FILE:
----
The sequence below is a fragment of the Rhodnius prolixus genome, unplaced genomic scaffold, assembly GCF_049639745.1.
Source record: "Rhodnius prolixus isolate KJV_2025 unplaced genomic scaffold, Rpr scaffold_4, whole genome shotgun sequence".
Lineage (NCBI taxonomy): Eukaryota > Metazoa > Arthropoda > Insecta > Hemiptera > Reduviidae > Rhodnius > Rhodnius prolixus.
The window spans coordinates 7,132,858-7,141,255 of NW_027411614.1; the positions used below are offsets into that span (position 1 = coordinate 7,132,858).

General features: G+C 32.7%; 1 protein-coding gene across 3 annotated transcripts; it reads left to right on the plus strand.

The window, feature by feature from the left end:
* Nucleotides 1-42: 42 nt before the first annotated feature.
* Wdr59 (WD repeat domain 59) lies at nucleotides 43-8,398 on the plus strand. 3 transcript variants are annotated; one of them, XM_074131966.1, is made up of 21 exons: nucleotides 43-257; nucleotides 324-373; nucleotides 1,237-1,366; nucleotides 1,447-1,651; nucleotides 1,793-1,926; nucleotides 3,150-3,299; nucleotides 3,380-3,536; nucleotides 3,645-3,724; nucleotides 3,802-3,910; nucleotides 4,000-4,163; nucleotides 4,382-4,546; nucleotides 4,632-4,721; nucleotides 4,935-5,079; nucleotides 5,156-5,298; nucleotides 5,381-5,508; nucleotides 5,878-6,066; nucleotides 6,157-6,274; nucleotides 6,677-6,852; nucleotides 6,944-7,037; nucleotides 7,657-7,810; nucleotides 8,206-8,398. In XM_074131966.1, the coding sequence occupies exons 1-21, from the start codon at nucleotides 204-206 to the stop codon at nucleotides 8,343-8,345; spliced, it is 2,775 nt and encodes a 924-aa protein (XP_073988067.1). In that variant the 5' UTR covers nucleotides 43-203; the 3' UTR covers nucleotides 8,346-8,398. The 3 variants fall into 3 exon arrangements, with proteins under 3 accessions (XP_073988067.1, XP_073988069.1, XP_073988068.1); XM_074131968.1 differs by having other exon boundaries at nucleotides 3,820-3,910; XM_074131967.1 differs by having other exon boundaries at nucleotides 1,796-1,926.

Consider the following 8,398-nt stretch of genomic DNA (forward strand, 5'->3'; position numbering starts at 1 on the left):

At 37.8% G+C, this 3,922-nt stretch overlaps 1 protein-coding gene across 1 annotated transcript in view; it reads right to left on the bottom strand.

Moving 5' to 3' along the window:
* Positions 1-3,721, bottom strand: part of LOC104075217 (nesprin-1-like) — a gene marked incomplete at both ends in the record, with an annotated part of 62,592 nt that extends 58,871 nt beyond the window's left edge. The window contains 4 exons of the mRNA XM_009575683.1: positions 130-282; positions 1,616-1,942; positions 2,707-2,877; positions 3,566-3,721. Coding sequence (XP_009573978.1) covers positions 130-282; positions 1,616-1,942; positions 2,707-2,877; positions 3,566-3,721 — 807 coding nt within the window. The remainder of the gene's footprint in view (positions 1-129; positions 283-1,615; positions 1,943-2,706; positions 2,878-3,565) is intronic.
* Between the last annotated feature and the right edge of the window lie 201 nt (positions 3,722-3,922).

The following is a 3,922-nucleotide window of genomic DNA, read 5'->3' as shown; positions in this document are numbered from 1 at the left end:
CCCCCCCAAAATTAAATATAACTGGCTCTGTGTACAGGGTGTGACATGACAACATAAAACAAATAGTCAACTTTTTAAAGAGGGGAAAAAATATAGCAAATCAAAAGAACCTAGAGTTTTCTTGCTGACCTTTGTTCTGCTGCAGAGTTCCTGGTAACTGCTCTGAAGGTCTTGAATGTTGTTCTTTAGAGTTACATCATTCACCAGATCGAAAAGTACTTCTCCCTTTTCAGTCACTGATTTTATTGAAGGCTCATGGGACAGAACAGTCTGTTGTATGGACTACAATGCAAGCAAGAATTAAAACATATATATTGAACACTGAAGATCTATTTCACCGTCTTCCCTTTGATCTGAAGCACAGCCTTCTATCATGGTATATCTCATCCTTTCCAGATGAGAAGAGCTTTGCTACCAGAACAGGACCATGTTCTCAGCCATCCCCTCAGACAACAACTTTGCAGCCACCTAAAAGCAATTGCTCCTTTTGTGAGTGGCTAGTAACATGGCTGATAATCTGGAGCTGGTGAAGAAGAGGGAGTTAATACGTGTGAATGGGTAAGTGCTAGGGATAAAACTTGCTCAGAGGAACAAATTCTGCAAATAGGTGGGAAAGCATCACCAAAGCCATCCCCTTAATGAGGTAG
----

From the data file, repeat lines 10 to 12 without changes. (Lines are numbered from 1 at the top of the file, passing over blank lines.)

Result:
At 37.8% G+C, this 3,922-nt stretch overlaps 1 protein-coding gene across 1 annotated transcript in view; it reads right to left on the bottom strand.

Moving 5' to 3' along the window:
* Positions 1-3,721, bottom strand: part of LOC104075217 (nesprin-1-like) — a gene marked incomplete at both ends in the record, with an annotated part of 62,592 nt that extends 58,871 nt beyond the window's left edge. The window contains 4 exons of the mRNA XM_009575683.1: positions 130-282; positions 1,616-1,942; positions 2,707-2,877; positions 3,566-3,721. Coding sequence (XP_009573978.1) covers positions 130-282; positions 1,616-1,942; positions 2,707-2,877; positions 3,566-3,721 — 807 coding nt within the window. The remainder of the gene's footprint in view (positions 1-129; positions 283-1,615; positions 1,943-2,706; positions 2,878-3,565) is intronic.